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Iran Lifts Ban on Currency Exchanges as U.S. Implements First Series of Sanctions

Iranian men count 50,000-rial banknotes bearing a portrait of Iran's late Leader Ayatollah Khomeini. Iran's currency has fallen to record lows against the U.S. dollar, prompting new currency policies. File Photo by Maryam Rahmanian/UPI
Maryam Rahmanian/UPI

Iran’s Central Bank lifted a ban on exchange offices on Monday, allowing them to bring in much-needed hard currencies ahead of the official reimposition of sanctions on the Islamic Republic’s automotive sector, gold, and other key metals by the United States.

“We are facing an economic war and the U.S. government is restoring sanctions and also trying to increase them,” Abdolnasser Hemmati, the governor of Iran’s Central Bank, said, according to the Associated Press. “But our government is powerful … and is capable of opening up the foreign currency market on the same day.”

Hemmati reportedly said the Central Bank also approved Iranian “legal institutions and businesses” to bring gold and foreign currency into the country.

Meanwhile, Majid Takht Ravanchi, deputy director for political affairs at Iran’s presidential office, called for the European Union to take immediate action against U.S. sanctions, in an interview with Iran’s state-run Tasnim News agency that was published on Sunday.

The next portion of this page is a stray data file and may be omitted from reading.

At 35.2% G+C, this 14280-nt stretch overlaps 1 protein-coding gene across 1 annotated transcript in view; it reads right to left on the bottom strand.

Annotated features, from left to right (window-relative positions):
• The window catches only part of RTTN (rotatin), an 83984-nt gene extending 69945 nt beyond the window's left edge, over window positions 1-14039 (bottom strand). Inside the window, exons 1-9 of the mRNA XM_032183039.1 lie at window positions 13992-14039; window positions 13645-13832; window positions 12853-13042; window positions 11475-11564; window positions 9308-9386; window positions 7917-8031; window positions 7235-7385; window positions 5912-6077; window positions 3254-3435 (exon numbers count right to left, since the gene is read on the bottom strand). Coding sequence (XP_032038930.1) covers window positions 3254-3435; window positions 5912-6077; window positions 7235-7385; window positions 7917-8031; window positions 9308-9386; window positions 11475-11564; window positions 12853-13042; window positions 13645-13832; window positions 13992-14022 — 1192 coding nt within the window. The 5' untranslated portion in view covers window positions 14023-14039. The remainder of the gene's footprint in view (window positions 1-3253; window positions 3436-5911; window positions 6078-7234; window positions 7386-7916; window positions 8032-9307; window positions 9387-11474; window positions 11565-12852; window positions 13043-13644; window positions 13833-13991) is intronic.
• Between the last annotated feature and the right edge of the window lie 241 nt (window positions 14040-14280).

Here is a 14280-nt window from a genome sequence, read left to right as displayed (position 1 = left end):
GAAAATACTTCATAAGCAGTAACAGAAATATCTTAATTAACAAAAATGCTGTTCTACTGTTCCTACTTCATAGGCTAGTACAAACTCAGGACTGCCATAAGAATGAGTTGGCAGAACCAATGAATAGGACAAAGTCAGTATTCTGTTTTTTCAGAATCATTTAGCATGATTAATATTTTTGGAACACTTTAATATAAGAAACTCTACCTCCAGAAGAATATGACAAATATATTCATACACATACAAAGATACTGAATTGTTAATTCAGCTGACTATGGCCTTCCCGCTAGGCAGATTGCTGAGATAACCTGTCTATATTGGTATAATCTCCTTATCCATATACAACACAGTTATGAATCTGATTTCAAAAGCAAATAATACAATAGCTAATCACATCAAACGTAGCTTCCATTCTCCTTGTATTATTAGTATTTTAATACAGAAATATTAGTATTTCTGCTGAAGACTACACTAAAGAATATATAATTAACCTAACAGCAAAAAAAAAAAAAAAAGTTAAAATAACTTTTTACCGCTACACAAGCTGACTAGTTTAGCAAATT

Ravanchi reportedly said, “We would not hold negotiations for (another round of) negotiations, not with Europeans and not with any other side. We want our negotiations to be purposeful and fruitful.”

On Sunday, Europe’s Franco-Italian manufacturer ATR sent five passenger airplanes to Iran’s national airline, Iran Air. The delivery reportedly arrived on the eve of the reimposition of U.S. sanctions against Iran. According to the EU Observer, “EU countries have given European firms legal cover to continue operating in Iran, despite the US pullout from the nuclear deal in May.”

Last month, the United States refused European requests for exemptions from its new sanctions on Iran.

“We will seek to provide unprecedented financial pressure on the Iranian regime,” the U.S. said, rebuffing Britain, France, and Germany.

On November 4, the United States will reimpose sanctions on Iran’s oil industry and banking industry. President Trump said nations that continue to import Iranian oil after the deadline could face sanctions.

The reimposition of sanctions was announced on May 8 when President Donald Trump officially withdrew the United States from the Joint Comprehensive Plan of Action (JCPOA), of Iran nuclear deal.

In the face of these threats, Iran’s President Hassan Rouhani and his top commanders have threatened to block the Strait of Hormuz, which is where approximately one-third of the world’s oil passes through.

China, India, Turkey, and South Korea are among Iran’s top oil importers.

On Friday, Iran’s Foreign Minister Mohammad Javad Zarif said, “The role of China in the implementation of JCPOA, in achieving JCPOA, and now in sustaining JCPOA, will be pivotal.”

Adelle Nazarian is a politics and national security reporter for Breitbart News. Follow her on Facebook and Twitter.

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